Early Voting Totals Lower Than Expected on Cape Cod

HYANNIS – There is one more day to vote early for the presidential primary in Massachusetts and town clerks on Cape Cod are reporting lower than expected turnout.

Early voting opened across the state on Monday.

Just under 400 votes were cast in Dennis by mid-day Wednesday, a 3.2 percent turnout, and Barnstable reported just under 500 votes over the first two days.

Dennis Town Clerk Theresa Bunce said there were about 3,500 people who voted early before the November 2016 election, but that was over a two week period.

“I was expecting a lot lower turnout [than in 2016] but I was hoping that we would still have a lot more just to get the ball rolling,” Bunce said.

This is the first time Massachusetts has had early voting for a presidential primary.

“We didn’t really have anything to compare it to,” Bunce said. “I was hoping that we would still have more that would turnout.”

Bunce said despite the lower than expected turnout more early votes have been cast in Dennis compared to other towns across the state.

“It looks like we are doing a lot better than a lot of other towns,” she said. “Some of the towns, even on the first day they were lucky if they only had 45 people show up. For us to be over 200, I think that was pretty good.”

Barnstable Town Clerk Ann Quirk said early voting in the town was moving along nicely. The town had 249 votes cast on Monday and 250 on Tuesday.

“They are not as high as we have had in previous times,” Quirk said.

Quirk said turnout may be down because voters still haven’t made up their minds.

She said there was one resident who came in and asked for an absentee ballot. Quirk told her she could vote right there, but the woman said she didn’t know who she was going to vote for yet.

Quirk said the people who have taken advantage of early voting like the process.

“They want us to continue,” Quirk said. “It’s a convenience.”

Quirk said if more people show up on the last day, it will make it easier for voters on Election Day.

“We have some nice weather. Come in and vote,” Quirk said.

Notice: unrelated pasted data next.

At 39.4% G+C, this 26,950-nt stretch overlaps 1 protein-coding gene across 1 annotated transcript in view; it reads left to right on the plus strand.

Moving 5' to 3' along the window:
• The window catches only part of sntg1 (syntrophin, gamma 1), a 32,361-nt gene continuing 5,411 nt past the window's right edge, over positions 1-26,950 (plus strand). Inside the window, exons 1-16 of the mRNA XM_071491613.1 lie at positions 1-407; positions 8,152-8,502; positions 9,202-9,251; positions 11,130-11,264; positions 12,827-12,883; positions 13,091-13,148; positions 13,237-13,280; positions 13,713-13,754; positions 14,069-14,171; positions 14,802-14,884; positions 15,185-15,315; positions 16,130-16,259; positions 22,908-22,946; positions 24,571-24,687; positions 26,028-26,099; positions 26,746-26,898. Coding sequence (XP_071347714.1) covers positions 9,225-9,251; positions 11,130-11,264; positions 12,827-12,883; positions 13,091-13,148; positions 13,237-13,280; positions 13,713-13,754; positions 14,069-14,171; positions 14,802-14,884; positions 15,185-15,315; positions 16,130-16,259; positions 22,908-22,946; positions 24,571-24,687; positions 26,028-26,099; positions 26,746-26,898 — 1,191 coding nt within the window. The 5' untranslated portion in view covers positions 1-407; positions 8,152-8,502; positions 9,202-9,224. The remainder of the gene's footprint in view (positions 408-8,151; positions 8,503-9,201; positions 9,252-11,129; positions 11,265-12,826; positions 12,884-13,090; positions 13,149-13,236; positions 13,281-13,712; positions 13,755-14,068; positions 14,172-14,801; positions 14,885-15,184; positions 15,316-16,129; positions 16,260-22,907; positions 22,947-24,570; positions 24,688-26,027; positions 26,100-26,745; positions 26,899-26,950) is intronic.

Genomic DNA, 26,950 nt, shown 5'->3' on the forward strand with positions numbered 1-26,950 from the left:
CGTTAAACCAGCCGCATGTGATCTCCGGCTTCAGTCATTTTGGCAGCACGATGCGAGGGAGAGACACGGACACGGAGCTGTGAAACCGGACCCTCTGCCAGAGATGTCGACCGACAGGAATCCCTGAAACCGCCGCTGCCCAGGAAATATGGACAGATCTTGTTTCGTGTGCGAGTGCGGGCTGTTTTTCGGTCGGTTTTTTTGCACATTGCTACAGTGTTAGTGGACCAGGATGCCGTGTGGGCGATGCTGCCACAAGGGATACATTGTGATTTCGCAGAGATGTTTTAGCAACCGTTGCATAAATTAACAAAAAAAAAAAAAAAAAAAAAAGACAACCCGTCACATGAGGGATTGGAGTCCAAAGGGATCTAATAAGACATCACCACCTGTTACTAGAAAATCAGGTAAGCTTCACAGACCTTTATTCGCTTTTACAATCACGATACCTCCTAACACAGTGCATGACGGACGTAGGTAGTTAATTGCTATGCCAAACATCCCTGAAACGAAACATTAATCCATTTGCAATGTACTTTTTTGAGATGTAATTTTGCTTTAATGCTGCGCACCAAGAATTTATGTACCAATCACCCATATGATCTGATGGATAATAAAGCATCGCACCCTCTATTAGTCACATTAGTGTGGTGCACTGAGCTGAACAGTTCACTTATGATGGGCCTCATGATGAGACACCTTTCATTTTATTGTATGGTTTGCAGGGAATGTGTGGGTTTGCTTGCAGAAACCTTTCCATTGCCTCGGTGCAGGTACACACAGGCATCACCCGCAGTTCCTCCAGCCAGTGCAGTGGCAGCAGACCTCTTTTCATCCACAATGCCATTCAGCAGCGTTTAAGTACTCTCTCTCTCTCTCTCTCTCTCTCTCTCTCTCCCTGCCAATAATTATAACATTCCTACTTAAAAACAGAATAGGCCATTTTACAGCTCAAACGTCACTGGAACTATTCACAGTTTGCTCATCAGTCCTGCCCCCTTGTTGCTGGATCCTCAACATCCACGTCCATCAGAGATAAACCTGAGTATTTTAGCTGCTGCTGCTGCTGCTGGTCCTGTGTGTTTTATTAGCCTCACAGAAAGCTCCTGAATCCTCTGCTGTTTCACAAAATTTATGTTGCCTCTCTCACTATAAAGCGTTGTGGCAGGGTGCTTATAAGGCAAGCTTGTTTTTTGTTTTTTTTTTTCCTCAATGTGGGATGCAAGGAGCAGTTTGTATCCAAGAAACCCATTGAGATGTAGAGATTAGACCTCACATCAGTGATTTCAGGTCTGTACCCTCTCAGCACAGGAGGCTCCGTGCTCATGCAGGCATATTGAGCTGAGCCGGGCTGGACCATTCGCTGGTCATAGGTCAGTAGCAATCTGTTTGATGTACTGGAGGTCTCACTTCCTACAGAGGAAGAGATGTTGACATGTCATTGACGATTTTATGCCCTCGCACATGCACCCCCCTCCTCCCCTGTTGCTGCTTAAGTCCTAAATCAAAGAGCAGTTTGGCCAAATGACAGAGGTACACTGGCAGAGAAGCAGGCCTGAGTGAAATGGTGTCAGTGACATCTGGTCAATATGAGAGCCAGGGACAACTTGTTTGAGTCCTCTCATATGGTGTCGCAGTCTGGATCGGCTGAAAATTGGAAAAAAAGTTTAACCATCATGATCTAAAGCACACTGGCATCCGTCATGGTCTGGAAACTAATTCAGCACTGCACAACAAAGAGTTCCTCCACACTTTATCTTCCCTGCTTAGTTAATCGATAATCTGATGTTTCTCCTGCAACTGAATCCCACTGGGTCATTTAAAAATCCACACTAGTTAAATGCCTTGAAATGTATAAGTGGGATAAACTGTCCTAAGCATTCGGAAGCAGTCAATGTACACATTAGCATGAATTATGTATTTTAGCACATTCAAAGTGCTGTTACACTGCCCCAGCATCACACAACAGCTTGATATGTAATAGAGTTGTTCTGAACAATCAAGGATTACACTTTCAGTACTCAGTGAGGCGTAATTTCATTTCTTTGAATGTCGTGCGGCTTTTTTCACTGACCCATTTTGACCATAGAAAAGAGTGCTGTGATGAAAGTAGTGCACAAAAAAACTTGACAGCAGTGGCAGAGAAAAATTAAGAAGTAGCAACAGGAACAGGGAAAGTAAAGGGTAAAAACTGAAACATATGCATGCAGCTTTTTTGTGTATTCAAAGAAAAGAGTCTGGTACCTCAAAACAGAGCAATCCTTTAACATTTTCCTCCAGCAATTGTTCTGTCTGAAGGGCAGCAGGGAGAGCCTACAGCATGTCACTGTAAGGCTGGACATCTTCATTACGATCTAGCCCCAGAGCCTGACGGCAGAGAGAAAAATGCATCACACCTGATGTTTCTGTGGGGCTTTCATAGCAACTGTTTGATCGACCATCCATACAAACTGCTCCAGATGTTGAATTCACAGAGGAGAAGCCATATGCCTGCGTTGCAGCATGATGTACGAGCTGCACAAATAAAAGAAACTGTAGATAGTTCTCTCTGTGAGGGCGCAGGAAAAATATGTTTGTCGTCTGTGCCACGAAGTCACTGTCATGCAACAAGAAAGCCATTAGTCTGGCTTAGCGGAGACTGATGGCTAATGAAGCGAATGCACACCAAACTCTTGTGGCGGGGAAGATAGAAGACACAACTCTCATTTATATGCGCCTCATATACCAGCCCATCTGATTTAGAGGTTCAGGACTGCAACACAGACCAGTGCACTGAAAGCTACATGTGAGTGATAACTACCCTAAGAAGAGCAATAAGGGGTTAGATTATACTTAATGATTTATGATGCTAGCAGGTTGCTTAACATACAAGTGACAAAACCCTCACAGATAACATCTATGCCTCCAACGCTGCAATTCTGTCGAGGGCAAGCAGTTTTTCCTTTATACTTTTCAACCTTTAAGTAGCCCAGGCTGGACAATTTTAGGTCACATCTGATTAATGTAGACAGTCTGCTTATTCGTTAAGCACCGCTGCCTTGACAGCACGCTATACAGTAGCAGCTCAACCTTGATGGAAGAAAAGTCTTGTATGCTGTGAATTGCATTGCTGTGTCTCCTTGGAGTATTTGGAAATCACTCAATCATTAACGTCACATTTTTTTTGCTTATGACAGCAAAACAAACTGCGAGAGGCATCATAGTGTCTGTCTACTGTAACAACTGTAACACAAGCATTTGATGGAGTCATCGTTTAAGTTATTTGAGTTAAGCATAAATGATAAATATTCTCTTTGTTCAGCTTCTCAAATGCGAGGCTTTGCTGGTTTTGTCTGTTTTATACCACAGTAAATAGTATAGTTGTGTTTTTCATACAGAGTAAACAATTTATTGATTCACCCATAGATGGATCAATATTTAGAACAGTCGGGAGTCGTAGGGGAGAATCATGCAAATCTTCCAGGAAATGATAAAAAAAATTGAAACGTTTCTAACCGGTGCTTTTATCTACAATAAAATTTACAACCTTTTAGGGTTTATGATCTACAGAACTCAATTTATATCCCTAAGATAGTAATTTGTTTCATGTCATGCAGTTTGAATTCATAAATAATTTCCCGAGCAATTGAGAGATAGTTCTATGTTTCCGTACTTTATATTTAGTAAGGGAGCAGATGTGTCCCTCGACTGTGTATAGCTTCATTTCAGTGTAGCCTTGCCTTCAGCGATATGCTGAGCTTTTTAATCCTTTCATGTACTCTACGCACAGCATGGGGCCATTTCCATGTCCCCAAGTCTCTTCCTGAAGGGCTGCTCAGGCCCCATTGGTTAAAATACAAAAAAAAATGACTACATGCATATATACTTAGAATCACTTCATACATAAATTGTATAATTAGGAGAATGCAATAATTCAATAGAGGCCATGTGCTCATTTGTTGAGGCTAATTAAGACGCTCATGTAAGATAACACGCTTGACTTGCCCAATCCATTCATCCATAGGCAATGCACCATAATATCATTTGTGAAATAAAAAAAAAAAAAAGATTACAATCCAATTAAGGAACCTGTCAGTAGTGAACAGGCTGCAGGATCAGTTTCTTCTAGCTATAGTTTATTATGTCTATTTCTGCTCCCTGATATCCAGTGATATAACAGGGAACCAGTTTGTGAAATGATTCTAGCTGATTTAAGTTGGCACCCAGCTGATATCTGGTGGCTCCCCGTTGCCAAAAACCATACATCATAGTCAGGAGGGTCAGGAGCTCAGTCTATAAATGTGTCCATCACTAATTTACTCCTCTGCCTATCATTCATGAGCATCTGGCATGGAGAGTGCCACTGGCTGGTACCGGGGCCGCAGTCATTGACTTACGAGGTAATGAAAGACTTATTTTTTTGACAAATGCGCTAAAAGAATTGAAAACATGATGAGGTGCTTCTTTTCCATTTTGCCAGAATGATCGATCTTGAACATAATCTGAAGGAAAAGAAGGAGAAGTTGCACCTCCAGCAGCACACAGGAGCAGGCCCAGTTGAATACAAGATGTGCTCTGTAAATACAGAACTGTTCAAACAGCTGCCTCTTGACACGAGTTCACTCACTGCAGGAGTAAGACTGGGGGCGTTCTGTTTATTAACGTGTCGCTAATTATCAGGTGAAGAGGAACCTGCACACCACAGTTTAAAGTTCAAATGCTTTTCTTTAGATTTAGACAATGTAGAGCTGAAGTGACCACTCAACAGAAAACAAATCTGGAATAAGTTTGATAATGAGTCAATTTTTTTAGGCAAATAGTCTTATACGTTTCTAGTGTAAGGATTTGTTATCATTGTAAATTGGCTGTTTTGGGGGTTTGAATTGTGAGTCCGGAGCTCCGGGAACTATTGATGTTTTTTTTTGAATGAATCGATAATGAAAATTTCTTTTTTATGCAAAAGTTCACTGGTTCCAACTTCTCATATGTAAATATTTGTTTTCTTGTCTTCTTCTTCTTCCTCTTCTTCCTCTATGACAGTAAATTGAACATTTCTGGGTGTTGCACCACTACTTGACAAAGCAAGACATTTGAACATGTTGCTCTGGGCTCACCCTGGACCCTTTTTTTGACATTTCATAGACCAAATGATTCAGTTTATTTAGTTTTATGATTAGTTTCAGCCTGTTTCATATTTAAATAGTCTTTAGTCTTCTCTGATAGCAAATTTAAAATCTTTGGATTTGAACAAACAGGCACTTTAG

Bunce wants to remind the public that once an early vote is completed it is a cast ballot and it cannot be changed.

“You can’t go and change your mind on March 3 on the presidential primary day and say ‘I don’t want my early vote to count. I’d rather come in person to vote,’” Bunce said. “Once you early vote that is a cast ballot.”

Bunce hopes the turnout for the primary is as high as possible.

“This is a voter’s right to have their input on the voting process,” she said. “And I would like to see the number get up there whether it be early voting or on Election Day.”

Voters on Cape Cod will be able to visit their town hall during normal hours Friday to vote in a party primary.

Registered voters will be checked in and receive a ballot. When ballots are completed, voters will enclose them into a sealed, signed envelope to be counted on Election Day.

For early voting locations and hours for every town in Massachusetts, visit sec.state.ma.us.

Along with the presidential primary races, the ballots will also feature candidates for the Plymouth and Barnstable State Senate.

A special election is being held to fill the spot vacated by Vinny deMacedo in November. He left the seat to accept a position at Bridgewater State University.

Jay McMahon and Jesse Brown and republican candidates for the seat. Rebecca Coletta, John Mahoney Jr., Thomas Moakley, Susan Moran and Stephen Michael Palmer are squaring off in the democratic primary.

The ballots will also include races for both parties Cape & Islands state committeeman and committeewoman.

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